World Health Organization experts visited an animal disease center in the Chinese city of Wuhan on Tuesday as part of their investigation into the origins of the coronavirus pandemic.
Team member Peter Daszak told reporters later they had ``excellent facilities, very informative meeting,'' and he tweeted the team met with staff in charge of the health of livestock in Hubei province, toured laboratories and had an ``in-depth'' discussion along with questions and answers.
Further details of the visit were not announced.
The team members were wearing full protective gear during Tuesday's visit, a further indication of the work China has put into preparations for the WHO visit to Wuhan, where the first COVID-19 illnesses emerged in late 2019.
Outside their hotel and in public spaces, the experts have consistently worn masks and professional or business casual attire, but it's not clear if they have worn full-body protective suits at the research institutes, hospitals and markets they've visited previously.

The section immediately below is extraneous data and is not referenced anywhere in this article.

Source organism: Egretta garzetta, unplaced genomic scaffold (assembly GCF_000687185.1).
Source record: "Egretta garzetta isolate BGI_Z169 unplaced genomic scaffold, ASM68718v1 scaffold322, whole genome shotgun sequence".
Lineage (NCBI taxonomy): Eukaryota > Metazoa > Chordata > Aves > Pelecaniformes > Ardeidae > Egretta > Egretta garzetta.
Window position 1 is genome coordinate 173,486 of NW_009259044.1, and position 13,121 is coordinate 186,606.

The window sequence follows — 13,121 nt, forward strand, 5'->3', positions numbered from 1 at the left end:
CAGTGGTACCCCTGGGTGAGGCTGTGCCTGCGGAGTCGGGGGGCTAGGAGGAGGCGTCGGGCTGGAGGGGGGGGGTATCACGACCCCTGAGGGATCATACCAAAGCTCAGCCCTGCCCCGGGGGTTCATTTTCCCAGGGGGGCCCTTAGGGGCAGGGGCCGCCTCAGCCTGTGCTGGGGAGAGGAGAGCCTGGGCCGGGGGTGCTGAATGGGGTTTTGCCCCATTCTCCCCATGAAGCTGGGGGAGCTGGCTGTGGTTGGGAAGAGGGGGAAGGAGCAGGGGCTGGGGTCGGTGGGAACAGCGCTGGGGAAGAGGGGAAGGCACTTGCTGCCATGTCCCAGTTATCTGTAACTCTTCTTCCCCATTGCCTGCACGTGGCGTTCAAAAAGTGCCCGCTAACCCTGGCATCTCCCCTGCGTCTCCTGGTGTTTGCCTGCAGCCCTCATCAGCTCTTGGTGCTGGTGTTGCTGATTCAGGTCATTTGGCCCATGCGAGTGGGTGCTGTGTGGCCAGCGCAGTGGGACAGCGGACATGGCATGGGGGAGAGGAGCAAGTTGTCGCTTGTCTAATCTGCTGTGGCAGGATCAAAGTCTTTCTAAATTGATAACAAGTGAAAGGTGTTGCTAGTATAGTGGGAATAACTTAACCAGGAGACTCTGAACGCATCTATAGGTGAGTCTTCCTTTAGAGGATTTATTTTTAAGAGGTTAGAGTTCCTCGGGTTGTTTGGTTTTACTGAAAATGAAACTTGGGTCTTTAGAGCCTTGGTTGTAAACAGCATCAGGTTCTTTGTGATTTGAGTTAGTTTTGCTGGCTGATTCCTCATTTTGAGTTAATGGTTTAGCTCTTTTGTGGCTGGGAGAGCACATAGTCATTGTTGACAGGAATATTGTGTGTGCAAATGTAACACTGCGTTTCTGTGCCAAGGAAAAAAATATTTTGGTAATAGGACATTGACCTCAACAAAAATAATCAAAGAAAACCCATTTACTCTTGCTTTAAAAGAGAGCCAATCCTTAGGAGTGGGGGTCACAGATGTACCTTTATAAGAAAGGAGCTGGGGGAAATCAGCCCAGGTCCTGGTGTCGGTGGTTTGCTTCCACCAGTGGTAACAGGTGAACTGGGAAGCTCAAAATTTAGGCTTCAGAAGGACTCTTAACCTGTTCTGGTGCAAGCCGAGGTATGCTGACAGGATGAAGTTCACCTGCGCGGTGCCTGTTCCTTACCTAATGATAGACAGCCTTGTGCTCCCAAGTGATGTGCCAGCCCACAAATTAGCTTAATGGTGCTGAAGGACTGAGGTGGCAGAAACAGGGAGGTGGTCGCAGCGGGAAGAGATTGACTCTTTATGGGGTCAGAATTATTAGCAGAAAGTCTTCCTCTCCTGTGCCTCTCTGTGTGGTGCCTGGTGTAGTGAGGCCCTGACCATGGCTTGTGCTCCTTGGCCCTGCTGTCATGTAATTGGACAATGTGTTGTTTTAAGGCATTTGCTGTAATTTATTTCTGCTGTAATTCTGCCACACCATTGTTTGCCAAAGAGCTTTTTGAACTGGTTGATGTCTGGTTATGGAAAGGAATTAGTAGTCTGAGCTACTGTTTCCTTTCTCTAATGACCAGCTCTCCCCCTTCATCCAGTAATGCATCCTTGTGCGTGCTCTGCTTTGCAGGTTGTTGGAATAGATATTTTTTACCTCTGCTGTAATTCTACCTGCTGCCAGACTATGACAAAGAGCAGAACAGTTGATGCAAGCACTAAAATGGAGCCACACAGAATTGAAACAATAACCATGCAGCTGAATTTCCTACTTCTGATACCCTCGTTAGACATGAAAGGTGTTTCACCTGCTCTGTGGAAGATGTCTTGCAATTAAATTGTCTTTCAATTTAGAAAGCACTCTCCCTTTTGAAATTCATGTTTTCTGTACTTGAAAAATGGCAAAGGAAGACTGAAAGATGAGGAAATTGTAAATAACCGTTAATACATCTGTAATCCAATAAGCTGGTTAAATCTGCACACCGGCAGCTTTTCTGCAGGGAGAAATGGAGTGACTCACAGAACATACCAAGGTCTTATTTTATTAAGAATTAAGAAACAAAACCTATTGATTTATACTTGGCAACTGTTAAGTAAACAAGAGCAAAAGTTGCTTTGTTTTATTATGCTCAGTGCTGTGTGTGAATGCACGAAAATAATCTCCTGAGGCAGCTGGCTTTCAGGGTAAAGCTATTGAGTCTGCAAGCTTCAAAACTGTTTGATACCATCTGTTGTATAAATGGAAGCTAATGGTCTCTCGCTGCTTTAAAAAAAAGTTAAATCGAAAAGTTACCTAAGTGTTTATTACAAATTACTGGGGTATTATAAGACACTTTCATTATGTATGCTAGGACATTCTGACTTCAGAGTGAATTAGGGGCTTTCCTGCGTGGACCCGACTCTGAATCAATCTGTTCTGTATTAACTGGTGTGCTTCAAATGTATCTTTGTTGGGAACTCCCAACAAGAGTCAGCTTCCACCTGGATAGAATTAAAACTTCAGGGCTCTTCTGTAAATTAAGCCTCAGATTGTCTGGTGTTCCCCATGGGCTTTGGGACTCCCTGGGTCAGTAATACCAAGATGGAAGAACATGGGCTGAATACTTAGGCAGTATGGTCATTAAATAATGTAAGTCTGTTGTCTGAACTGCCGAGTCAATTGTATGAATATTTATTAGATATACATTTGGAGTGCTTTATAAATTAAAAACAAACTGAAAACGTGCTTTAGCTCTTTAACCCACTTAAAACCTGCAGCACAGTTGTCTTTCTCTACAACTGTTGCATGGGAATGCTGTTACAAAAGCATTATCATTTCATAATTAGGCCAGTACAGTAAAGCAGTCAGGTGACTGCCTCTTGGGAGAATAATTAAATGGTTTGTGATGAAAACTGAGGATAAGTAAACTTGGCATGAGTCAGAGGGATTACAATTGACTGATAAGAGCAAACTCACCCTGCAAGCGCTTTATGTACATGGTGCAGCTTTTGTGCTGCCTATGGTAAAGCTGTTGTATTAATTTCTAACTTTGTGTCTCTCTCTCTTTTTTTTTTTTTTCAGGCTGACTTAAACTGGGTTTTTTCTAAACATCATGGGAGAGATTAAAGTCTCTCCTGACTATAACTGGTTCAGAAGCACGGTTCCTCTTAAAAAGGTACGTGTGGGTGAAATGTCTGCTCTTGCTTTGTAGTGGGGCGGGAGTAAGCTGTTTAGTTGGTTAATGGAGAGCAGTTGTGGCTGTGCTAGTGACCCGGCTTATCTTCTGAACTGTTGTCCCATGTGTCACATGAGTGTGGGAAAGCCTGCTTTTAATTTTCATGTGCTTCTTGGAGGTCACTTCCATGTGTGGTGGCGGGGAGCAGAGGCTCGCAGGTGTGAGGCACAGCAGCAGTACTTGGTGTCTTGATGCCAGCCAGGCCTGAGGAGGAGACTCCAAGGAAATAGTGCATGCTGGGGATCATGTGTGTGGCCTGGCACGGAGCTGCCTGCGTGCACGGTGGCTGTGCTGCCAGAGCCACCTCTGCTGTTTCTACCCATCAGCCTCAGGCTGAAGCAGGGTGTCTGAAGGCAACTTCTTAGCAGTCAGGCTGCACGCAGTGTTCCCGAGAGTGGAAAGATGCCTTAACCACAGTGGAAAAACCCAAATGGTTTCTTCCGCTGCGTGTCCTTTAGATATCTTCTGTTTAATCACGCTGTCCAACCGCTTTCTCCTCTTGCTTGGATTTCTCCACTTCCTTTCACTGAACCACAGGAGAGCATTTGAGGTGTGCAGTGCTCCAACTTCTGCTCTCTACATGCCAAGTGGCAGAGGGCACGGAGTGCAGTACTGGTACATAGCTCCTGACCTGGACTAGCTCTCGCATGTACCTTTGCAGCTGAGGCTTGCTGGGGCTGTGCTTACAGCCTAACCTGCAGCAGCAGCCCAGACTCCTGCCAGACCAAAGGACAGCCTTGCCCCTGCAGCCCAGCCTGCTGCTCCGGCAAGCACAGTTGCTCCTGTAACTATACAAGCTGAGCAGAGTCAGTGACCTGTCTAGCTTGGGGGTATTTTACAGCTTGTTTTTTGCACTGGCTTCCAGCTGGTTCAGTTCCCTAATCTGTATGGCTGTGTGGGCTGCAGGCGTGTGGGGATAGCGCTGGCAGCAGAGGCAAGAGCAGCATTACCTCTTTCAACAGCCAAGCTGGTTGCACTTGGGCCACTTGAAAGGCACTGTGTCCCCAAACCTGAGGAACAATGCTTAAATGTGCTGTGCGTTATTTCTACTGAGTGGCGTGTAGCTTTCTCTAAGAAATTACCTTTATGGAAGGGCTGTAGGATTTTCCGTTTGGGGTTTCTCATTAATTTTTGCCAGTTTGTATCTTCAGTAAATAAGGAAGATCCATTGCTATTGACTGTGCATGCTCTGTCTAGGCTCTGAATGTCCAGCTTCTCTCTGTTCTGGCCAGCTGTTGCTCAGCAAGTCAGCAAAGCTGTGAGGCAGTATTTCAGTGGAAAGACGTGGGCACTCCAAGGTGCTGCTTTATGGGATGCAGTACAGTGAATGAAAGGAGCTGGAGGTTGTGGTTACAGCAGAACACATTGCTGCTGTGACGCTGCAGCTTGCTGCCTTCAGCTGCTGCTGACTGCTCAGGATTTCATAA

Intense negotiations preceded the WHO visit to Wuhan since China has maintained strict controls on access to information about the virus, possibly to avoid blame for alleged missteps in its early response to the outbreak.
But on Monday, WHO officials in Geneva pushed back against suggestions the team of experts from 10 countries was not getting enough access or data.
WHO's COVID-19 technical lead Maria Van Kerkhove said the team has plans to visit the Wuhan Institute of Virology, considered among the major sources of information about the virus' origins. Dr. Michael Ryan, WHO's emergencies chief, said the agency was continuing to ask for more data and said anyone with information about how the pandemic started should share it with the organization.
The data the team assembles will add to what is expected to be a years-long quest for answers involving taking animal samples, genetic analysis and epidemiological studies.
China has largely stopped domestic transmission of the virus through sometimes draconian measures, including strict testing and electronic surveillance. Mask wearing in public is standard and lockdowns are routinely imposed on communities and even entire cities where cases are detected.
Schools have gone online and travel has been drastically cut during this month's Lunar New Year holiday, with the government offering incentives for people to stay put in the cities rather than return to their home towns for family gatherings.